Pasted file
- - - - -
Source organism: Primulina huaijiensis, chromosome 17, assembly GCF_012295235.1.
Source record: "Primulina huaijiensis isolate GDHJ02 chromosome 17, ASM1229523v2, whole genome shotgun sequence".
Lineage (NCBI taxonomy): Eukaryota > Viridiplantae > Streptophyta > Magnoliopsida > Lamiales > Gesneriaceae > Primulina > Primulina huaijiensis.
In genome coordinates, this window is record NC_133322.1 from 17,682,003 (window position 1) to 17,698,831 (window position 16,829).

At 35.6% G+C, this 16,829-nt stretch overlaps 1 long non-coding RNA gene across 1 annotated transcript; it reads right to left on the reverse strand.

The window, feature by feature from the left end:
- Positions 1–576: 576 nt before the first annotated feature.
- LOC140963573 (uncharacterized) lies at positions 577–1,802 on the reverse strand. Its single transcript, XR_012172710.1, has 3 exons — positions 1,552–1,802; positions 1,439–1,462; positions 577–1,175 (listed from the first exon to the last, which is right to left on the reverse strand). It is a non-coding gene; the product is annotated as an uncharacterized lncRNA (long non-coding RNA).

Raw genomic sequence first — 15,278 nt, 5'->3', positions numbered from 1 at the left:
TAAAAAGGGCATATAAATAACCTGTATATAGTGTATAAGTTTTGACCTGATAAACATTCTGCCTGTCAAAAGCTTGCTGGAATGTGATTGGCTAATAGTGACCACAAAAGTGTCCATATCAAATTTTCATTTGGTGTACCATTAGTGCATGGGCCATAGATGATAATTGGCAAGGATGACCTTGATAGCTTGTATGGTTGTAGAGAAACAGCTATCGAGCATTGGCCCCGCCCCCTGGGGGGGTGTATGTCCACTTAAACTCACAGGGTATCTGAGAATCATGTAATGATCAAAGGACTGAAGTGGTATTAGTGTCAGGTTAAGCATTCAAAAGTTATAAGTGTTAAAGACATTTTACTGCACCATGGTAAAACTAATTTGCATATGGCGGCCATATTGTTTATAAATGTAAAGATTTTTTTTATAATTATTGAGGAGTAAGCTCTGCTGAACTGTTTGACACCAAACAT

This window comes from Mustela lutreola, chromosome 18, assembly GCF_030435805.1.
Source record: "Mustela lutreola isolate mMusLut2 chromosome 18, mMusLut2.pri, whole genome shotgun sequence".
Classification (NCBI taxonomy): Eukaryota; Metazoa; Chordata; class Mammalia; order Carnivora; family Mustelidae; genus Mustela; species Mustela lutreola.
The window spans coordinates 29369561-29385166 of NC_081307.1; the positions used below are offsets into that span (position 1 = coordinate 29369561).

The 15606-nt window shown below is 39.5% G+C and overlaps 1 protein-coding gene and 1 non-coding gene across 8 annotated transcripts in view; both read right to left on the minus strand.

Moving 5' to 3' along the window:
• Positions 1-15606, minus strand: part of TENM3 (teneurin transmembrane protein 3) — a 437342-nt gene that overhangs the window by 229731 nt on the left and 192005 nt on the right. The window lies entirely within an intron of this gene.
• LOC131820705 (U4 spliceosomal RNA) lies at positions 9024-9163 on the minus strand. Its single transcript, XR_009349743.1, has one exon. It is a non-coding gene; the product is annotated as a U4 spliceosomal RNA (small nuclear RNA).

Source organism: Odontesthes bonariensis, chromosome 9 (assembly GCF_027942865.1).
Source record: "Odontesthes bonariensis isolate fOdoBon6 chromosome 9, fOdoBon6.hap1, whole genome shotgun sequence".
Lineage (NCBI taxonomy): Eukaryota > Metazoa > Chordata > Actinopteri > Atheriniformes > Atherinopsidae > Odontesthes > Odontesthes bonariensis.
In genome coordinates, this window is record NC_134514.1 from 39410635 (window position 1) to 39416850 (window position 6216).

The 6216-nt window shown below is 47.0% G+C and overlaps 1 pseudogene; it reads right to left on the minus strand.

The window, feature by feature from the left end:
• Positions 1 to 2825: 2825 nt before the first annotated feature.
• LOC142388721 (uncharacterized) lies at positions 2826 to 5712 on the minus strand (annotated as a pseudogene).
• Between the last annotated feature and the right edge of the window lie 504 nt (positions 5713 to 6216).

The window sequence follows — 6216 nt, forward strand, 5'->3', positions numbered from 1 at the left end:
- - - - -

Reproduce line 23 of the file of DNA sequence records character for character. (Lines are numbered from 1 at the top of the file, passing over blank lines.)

The 6216-nt window shown below is 47.0% G+C and overlaps 1 pseudogene; it reads right to left on the minus strand.